This was a great way to kick off our new academic year: sitting down with Cy Kellett to discuss Emeritus Pope Benedict XVI’s wisdom on how to find the truth of the Catholic faith and what it means to be a Christian in our current cultural context…
Tag Archives: Certitude
Through a Glass Darkly – How Certain is Faith? A Thomistic Institute Lecture at the University of Kansas
Does God really exist? How can we be sure of it? Is Jesus Christ divine? How do we know he is not just another legend like myriad other figures throughout history? What about the Church’s moral teachings? Are those truly grounded in reality, or are they just artifacts of a bygone age that we aren’t bound by anymore? Friedrich Nietzsche was one of history’s greatest critics of Christianity who insisted that the Church’s teachings were fundamentally a power play with no objective truth behind them. For this reason, he wrote to his sister, “If you wish to strive for peace of soul and happiness, then believe; if you wish to be a disciple of truth, then inquire.” So do the Church’s teachings really give us knowledge, or is Nietzsche right and they just give us comfort?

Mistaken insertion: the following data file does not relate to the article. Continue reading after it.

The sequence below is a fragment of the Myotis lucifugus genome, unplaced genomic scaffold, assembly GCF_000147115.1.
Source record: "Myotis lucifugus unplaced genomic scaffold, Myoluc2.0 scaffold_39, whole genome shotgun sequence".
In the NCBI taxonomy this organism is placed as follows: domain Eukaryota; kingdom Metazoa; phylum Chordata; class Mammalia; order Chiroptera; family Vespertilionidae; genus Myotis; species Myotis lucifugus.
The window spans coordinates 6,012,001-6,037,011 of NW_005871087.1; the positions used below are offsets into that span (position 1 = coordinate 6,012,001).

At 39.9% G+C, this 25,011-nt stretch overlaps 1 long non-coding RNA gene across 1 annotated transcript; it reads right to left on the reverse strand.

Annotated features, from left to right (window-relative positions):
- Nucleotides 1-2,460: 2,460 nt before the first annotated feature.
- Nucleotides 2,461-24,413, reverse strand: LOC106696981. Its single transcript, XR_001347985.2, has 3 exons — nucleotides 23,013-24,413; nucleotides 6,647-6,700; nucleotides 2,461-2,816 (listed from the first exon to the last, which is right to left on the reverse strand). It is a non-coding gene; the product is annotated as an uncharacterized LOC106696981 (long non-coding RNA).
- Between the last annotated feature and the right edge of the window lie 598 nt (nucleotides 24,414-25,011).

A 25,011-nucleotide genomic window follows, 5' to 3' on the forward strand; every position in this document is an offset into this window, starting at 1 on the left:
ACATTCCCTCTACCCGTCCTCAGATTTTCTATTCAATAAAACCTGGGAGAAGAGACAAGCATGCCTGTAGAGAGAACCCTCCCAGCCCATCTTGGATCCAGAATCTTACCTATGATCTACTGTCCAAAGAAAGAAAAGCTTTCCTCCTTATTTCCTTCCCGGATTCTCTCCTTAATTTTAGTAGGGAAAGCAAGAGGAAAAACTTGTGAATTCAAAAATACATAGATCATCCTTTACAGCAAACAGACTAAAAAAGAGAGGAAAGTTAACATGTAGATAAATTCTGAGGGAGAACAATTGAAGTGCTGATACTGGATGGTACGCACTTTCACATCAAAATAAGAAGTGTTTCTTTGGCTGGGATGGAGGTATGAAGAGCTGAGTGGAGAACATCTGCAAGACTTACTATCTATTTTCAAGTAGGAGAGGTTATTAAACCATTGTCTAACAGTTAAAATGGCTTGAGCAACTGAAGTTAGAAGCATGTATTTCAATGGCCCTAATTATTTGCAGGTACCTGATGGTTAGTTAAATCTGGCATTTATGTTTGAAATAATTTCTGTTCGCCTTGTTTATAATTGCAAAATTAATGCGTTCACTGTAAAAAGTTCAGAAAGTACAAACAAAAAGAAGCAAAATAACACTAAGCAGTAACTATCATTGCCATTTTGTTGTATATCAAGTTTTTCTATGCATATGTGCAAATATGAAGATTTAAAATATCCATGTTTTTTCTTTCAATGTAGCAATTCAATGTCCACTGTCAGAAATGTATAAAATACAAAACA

If my experience is any indication, one of the most oft-recurring questions in the minds of college-aged Christians concerns the relationship of faith and doubt that I have just identified. Believers often tend to think that their faith is supposed to be absolutely certain. The reality is, though, that belief experienced in the actual lives of people today often appears more along the lines I’ve just described than by Thomas Aquinas, for whom doubt is incompatible with faith. Check out this talk that I recently gave at the University of Kansas in which I show that the Catholic Church, especially as enshrined in the towering theological figures of Thomas Aquinas and Joseph Ratzinger/Pope Benedict XVI, has something profound to say to those of us today who find ourselves caught in the situation of believing while doubting, of being a new apostle Thomas.